This week saw Valve (the developers behind games like the Half-life series and the Steam network) announce their new set of technologies that aim to bring the Steam gaming experience into the living room. Whether their intention was to simply expand their empire or to throw the gauntlet into the “Next Generation” of the console war, for me they’ve pretty much already won against the PS4 and the Xbox One. All without any fancy launch events and without announcing any new games or pointless motion-control gimmicks! Here’s why…
Steam in the Living Room
More details can be found on Valve’s Announcements Page, but let me summarise the news briefly. Valve announced a new operating system (‘SteamOS’), which will be available on ‘a number of devices’ (or ‘Steam Machines’). They also said that they were developing their own console in-house that would ship with a very funky looking and advanced controller. The controller is allegedly compatible with every game on Steam, including old PC games that weren’t designed for controller support. The SteamOS is Linux based, but even if games aren’t compatible with Linux, you will be able to stream games from your PC, again meaning that you have access to every game in your Steam Library and Steam’s Extensive catalogue of modern, classic, retro and indie titles.
But what does all this mean? I think the best way to explain my excitement about this news is to compare Steam Machines to their next-gen rivals: the PS4 and the Xbox One. [Note, I’m not mentioning the Wii U as, though it is regularly mistaken for being the first next-gen console, it is barely Last Gen; it was just incredibly late to the party!]
One of the big differences is that the PS4 and the X-bone have pretty much shunned all concepts of backwards compatibility. This means that you cannot play any PS3 or Xbox 360 games on the new consoles. And, to be clear, that’s not just games on physical disks, but also any digital games that you’ve bought on PlayStation Network or Xbox Live (a practice that has become more popular for smaller titles, remakes and classic games in the last few years). This, to me, is insane as players looking to upgrade will lose access to all their current games (so you can’t really call it upgrading – if you trade it in, you lose it all!) and it also means that next-gen players won’t be able to download (and give Sony/Microsoft money for) any games that are designed for the current-gen. Developers will have to update and re-release their titles to make them available.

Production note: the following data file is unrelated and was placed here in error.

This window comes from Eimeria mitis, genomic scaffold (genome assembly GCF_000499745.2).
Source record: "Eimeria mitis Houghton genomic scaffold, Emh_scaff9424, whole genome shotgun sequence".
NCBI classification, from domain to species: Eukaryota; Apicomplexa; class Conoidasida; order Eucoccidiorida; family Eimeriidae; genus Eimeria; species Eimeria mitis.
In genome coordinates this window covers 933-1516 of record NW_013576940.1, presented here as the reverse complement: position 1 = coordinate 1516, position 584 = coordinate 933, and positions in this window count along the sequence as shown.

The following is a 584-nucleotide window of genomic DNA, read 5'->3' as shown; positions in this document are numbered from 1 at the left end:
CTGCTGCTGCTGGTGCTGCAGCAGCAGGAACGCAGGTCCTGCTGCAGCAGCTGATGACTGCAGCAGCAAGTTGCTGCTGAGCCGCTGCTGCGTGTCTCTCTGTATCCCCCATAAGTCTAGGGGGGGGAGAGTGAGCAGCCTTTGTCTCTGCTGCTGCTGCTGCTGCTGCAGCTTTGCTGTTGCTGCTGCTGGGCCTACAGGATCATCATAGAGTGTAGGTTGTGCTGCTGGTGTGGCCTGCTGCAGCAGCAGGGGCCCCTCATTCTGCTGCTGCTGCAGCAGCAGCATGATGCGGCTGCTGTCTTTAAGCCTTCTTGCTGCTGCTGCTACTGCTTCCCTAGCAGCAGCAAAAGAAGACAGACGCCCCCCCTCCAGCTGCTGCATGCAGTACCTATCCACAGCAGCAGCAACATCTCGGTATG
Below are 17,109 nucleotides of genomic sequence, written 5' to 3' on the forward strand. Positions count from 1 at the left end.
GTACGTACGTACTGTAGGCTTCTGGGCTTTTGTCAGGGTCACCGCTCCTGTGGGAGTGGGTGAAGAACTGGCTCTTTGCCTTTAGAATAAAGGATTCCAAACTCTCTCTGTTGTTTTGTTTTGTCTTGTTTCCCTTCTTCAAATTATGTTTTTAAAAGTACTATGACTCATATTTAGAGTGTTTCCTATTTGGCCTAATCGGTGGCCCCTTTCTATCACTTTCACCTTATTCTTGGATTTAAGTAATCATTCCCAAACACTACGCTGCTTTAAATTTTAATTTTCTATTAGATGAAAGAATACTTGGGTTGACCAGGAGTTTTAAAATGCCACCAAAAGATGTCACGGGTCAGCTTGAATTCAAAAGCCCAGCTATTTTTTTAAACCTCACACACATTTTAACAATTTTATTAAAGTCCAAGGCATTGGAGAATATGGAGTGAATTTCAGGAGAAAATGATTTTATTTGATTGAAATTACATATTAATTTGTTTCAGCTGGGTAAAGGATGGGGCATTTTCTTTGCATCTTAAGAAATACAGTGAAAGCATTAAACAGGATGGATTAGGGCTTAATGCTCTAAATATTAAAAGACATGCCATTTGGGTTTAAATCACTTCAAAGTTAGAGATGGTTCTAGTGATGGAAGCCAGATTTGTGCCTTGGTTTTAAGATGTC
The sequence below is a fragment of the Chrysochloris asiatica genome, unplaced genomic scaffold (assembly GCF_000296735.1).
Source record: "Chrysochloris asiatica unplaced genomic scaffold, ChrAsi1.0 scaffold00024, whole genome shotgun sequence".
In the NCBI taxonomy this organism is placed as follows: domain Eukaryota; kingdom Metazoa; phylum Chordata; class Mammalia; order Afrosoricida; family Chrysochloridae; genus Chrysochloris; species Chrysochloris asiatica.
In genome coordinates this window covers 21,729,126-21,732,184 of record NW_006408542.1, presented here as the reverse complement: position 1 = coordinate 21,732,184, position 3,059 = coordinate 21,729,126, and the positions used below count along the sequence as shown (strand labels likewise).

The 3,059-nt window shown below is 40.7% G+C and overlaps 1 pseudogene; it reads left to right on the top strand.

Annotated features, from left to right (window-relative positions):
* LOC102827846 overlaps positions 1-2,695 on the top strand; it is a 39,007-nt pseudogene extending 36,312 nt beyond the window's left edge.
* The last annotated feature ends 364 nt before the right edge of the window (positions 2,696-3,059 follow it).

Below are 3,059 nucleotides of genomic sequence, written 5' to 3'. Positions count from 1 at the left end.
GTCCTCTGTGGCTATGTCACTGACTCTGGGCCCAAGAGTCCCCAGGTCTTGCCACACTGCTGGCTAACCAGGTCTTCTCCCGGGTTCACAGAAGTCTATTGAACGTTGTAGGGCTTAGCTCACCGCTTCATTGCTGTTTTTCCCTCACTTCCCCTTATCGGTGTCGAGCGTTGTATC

Sony and Microsoft claim that it is because the hardware architecture is different, but this isn’t really an excuse. My flatmate can write a PS2 emulator for PC in his spare time, I’m sure Sony and Microsoft with all their resources could easily write an emulator for their OWN DAMNED CONSOLES. They have hinted that they may add it in time, but it might never happen and that’s no consolation to people looking to upgrade on day one.
Meanwhile, Valve seems to be doing everything in their power to make all of your Steam games and save files available to you on the new living room platform. Steam is now available on Linux PCs and many games are making the transition, meaning they will run on the new Steam OS, but as I mentioned earlier even non-Linux-compatible games can be streamed to the Steam Machines from a Windows PC. Admittedly not everyone will have access to a gaming PC to use in this way, but at least Valve is looking for a solution to the problem. If it takes off we could see lots more developers releasing games for Linux, which will make the games more accessible to more users and, ultimately, make more money for Valve and the games’ developers.
Another issue is affordability. The X-bone/PS4 will cost around £400 for a decent bundle, and the games are expected to cost between £45 and £65 each! That is a lot of money, particularly in this financial climate.